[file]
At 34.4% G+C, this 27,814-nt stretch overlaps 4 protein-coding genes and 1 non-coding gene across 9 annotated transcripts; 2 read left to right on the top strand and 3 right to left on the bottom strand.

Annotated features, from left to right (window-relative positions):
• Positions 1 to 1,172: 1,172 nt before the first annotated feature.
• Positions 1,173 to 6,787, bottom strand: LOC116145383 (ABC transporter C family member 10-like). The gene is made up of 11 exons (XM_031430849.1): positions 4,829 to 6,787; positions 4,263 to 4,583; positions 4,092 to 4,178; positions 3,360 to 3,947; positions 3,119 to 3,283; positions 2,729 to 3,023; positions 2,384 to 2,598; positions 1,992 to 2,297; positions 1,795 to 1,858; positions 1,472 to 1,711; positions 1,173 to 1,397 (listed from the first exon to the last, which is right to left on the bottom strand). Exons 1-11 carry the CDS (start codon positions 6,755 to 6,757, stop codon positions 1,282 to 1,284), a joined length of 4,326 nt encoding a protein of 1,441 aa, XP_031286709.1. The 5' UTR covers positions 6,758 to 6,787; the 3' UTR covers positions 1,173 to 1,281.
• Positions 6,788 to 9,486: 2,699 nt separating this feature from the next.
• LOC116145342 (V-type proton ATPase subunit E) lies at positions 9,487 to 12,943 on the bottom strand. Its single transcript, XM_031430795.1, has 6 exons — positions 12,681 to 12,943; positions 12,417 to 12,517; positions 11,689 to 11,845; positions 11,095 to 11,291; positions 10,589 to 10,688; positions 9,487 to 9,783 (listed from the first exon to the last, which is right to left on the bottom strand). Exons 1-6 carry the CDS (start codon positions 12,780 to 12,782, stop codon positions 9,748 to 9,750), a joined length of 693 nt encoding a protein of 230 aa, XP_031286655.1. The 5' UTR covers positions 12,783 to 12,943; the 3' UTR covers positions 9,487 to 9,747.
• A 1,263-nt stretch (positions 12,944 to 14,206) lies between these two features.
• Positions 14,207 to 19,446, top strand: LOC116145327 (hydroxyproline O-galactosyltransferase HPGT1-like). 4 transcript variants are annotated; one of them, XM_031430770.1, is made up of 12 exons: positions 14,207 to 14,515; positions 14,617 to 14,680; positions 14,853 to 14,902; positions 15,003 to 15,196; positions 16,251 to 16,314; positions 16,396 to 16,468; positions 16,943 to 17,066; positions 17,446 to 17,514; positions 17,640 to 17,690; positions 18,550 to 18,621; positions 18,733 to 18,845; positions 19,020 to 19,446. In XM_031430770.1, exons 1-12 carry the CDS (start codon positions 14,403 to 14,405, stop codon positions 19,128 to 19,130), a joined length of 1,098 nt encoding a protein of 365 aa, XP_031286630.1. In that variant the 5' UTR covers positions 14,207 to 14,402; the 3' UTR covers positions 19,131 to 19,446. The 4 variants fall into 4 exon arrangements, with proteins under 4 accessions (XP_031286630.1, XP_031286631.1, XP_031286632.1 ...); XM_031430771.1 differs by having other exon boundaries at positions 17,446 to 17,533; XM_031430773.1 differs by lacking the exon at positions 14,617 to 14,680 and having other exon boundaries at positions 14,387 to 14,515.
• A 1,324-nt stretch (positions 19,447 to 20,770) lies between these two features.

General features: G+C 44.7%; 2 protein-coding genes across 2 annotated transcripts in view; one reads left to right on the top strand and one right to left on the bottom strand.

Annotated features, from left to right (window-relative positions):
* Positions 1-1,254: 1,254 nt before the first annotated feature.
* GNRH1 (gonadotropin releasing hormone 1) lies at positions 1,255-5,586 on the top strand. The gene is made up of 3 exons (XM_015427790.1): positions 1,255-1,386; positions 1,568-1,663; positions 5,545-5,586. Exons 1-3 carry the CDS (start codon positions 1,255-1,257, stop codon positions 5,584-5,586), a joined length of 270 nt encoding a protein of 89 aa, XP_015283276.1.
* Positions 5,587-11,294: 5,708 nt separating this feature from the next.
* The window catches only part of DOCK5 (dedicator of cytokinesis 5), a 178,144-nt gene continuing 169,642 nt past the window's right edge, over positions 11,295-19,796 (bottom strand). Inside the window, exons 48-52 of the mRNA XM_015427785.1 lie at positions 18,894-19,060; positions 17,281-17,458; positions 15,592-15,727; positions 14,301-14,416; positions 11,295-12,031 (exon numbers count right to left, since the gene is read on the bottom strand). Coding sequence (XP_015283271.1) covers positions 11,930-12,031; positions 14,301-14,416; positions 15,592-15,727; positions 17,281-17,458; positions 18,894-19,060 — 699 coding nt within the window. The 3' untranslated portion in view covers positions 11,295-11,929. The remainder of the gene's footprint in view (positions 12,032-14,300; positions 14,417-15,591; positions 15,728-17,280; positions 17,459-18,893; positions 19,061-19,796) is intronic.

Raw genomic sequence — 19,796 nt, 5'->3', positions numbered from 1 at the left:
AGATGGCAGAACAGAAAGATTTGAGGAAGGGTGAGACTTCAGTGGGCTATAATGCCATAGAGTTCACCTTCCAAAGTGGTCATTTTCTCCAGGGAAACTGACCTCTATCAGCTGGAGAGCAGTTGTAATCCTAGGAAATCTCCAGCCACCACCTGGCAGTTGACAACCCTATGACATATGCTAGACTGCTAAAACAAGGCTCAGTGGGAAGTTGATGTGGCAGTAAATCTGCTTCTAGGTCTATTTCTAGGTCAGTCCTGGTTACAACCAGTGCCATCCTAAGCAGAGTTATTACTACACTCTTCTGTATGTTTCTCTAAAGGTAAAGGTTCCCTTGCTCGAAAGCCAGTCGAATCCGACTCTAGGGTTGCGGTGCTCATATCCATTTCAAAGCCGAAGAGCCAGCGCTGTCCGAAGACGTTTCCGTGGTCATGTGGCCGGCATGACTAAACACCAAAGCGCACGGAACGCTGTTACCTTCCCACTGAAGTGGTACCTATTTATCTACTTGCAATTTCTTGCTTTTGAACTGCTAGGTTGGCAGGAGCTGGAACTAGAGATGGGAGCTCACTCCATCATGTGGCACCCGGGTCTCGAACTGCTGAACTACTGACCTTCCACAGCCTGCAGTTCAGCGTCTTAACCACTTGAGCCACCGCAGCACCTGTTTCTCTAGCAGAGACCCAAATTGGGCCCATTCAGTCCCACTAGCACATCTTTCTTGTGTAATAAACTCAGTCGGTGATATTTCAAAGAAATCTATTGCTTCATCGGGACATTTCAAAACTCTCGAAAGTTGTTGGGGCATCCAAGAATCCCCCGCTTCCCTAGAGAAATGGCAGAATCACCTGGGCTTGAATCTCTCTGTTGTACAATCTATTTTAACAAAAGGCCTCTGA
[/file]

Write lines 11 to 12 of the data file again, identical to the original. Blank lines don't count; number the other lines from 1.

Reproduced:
Annotated features, from left to right (window-relative positions):
* Positions 1-1,254: 1,254 nt before the first annotated feature.